What is the Sleep Low-Train Low strategy and how does it burn fat?

This carb-cycling training routine could be the key to improved endurance and intense workout performance

Woman running outdoors
(Image credit: Getty Images)

Whether your goal is to improve performance or burn fat, we want our exercise to be as efficient as possible. You can make plenty of adjustments, like the time of day you train or the muscles you work.

To keep track of how these changes impact your training, it's worth wearing one of the best fitness watches (opens in new tab). These wrist-worn trackers can monitor your sleep, track workouts, and keep an eye on your heart.

If you're after another way to shake up your training, Sleep Low-Train Low (SLTL) is just what you need. According to a new study published in PLoS One (opens in new tab), it can improve performance, even while working out at home.

The researchers recruited 55 cyclists and enrolled them in a three-week remote SLTL exercise program. This included three cycles of high-intensity training in an evening with low-intensity exercise the following morning. 

By the end of the study period, there were improvements across almost all performance measures. But before you start to schedule your training, SLTL requires some unique planning. 

To get the benefits of this training style, you need to adjust when you consume carbohydrates. This is common for runners, with pre-breakfast exercise recommended for long-distance training. 

If you haven't eaten anything, then your supplies of carbs will be low. Without ready access to carbs, your body uses fat to power your workout, and intentionally withholding them trains your body to default to your fat stores. 

This macronutrient plays a vital role in your body, as it is broken down into sugar to give you energy. One of those sugars, glycogen, is stored in your muscles for immediate access during workouts. 

Woman training hard on an elliptical machine

(Image credit: Getty Images)

SLTL blends these two approaches. For the study, the cyclists would eat a typical breakfast and lunch, train intensely in the afternoon, then eat a low-carb dinner before bed. 

First thing in the morning, without eating anything, the group participated in low-intensity training. This cycle was repeated three times each week to achieve the study's results. 

If restricting carbs helps to burn fat, then you may be wondering why you'd want to train in this way at all. A long-term low-carb diet prepares your body to burn fat, but it also decreases the amount of glycogen in your muscles. 

Despite our negative perception of sugar, it plays a vital role in powering our bodies. In particular, it's a very efficient and quick way to release energy for high-intensity exercise.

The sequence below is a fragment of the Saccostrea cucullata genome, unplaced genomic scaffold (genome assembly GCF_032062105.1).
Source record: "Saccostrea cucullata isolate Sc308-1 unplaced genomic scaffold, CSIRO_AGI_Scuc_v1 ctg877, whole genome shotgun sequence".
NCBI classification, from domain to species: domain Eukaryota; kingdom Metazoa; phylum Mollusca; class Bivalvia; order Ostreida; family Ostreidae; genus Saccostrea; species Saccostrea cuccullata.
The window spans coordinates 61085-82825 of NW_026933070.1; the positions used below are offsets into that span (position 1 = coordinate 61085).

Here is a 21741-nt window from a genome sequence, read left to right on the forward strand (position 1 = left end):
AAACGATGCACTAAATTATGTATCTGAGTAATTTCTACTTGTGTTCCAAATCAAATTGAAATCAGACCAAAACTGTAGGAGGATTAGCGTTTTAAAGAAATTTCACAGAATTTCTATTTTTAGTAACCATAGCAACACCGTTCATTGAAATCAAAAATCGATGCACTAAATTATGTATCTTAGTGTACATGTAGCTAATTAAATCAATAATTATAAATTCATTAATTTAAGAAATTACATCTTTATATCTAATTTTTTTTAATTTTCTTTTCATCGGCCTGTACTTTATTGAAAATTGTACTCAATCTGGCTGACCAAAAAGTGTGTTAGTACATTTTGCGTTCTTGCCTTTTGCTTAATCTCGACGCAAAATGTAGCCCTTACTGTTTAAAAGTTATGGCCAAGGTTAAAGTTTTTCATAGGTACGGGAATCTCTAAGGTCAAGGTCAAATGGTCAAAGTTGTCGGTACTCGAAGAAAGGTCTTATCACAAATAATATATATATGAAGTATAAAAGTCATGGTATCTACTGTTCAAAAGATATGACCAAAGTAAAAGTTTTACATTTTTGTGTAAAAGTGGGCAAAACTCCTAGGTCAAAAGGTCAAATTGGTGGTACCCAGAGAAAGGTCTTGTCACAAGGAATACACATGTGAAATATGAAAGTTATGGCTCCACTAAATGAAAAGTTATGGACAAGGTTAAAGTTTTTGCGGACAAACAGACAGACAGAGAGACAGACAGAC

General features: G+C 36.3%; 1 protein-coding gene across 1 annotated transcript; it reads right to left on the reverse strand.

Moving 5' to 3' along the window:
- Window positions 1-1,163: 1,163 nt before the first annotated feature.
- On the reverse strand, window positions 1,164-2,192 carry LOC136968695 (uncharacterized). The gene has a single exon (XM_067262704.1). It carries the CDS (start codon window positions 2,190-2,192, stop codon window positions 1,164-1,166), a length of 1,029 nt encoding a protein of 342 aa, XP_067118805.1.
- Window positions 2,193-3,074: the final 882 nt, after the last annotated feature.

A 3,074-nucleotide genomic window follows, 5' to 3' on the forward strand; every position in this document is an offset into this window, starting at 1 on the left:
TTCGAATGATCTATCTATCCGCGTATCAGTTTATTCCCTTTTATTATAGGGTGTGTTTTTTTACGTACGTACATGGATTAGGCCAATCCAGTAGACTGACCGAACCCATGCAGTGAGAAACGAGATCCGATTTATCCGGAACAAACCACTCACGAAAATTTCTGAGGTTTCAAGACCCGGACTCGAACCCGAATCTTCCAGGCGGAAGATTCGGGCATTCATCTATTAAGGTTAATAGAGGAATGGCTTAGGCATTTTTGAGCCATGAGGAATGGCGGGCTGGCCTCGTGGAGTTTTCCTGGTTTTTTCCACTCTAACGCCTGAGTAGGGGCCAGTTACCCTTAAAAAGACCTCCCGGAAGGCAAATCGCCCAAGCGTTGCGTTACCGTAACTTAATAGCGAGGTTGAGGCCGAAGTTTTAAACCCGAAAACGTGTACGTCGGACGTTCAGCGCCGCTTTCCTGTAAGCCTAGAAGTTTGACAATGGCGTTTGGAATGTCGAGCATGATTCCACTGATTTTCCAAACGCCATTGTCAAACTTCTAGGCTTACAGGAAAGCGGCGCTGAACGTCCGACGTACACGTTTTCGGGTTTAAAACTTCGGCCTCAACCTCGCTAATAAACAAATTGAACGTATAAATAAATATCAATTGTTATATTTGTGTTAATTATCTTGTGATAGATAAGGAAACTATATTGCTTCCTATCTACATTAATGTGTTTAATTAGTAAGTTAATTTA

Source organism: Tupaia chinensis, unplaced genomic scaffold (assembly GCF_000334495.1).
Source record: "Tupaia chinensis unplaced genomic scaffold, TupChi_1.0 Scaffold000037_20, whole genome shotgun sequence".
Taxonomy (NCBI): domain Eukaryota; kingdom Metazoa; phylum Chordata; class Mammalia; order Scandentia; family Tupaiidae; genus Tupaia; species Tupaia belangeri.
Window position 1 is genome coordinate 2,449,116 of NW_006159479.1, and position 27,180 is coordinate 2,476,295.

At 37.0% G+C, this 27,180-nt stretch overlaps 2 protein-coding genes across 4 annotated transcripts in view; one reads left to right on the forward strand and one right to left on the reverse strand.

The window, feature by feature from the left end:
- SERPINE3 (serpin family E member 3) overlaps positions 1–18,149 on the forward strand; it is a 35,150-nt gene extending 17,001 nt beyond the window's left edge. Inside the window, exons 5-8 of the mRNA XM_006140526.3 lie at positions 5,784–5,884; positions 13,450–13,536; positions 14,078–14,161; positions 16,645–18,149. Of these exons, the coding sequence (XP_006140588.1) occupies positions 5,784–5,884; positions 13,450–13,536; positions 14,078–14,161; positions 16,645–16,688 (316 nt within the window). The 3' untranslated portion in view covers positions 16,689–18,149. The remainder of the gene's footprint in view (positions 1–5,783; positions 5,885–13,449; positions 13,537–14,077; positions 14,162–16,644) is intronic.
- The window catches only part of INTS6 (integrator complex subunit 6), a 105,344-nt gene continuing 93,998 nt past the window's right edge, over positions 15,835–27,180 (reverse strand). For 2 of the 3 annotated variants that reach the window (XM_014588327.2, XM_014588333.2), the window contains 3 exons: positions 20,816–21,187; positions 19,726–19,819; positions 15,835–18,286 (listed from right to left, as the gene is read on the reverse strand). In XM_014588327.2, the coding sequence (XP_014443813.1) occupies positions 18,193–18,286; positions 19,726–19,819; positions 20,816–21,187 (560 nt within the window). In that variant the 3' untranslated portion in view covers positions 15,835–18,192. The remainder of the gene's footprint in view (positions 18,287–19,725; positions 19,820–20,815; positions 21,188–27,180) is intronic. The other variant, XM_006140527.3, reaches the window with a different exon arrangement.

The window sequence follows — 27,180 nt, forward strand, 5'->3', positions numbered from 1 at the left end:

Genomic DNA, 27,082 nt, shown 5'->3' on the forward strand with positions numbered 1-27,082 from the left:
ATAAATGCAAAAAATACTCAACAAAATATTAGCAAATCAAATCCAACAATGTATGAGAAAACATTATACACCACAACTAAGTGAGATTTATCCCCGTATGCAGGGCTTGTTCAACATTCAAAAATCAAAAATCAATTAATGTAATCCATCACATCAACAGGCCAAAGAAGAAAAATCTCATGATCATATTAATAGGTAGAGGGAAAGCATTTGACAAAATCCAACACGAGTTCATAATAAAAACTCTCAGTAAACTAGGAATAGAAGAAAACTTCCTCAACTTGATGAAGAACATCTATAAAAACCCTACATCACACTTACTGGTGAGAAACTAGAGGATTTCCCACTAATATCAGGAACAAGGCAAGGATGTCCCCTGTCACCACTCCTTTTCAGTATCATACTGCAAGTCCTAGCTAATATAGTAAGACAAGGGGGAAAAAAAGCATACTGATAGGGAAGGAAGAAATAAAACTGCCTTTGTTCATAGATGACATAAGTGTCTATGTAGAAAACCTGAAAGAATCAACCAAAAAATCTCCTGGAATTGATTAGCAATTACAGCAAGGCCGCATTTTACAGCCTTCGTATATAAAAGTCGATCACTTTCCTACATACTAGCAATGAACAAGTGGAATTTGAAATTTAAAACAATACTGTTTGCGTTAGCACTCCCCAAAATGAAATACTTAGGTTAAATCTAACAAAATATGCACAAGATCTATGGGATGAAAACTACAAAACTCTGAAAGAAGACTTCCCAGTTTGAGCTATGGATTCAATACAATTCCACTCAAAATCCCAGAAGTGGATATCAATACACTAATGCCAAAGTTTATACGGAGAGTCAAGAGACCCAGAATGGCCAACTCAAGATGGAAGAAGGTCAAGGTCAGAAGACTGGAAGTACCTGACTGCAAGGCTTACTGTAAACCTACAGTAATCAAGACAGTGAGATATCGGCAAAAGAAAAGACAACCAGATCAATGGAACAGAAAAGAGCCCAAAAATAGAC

Instead of permanently restricting carbs, SLTL selectively adjusts when you eat them. This helps switch to fat-burning for endurance exercise but prevents entirely turning off your sugar supplies. 

Restricting carb intake makes most people feel exhausted and can be problematic if you have medical or health conditions. So, it's always worth consulting a healthcare professional before taking on SLTL. 

However, as a guide, the study participants consumed 2g of carbs per kg of bodyweight at breakfast, lunch, and a snack, before cutting down to 0g at post-HIIT at dinner. 

You can use several of the best fitness apps to keep track of what you've been eating throughout the day, and options like MyFitnessPal offer a breakdown of nutrient content too. 

While there's growing evidence to support the benefits of SLTL if you're looking for a more straightforward way to burn fat, invest in some of the best workout equipment for home

These home gym staples help you pack in cardio workouts and resistance training sessions without leaving the house. Plus, accessories like foam rollers can help you tackle post-workout DOMS too. 

James Frew
Staff Writer

James is a London-based journalist and Staff Writer at Fit&Well. He has over five years experience in fitness tech, including time spent as the Buyer’s Guide Editor and Staff Writer at technology publication MakeUseOf. In 2014 he was diagnosed with a chronic health condition, which spurred his interest in health, fitness, and lifestyle management.


In the years since, he has become a devoted meditator, experimented with workout styles and exercises, and used various gadgets to monitor his health. In recent times, James has been absorbed by the intersection between mental health, fitness, sustainability, and environmentalism. When not concerning himself with health and technology, James can be found excitedly checking out each week’s New Music Friday releases.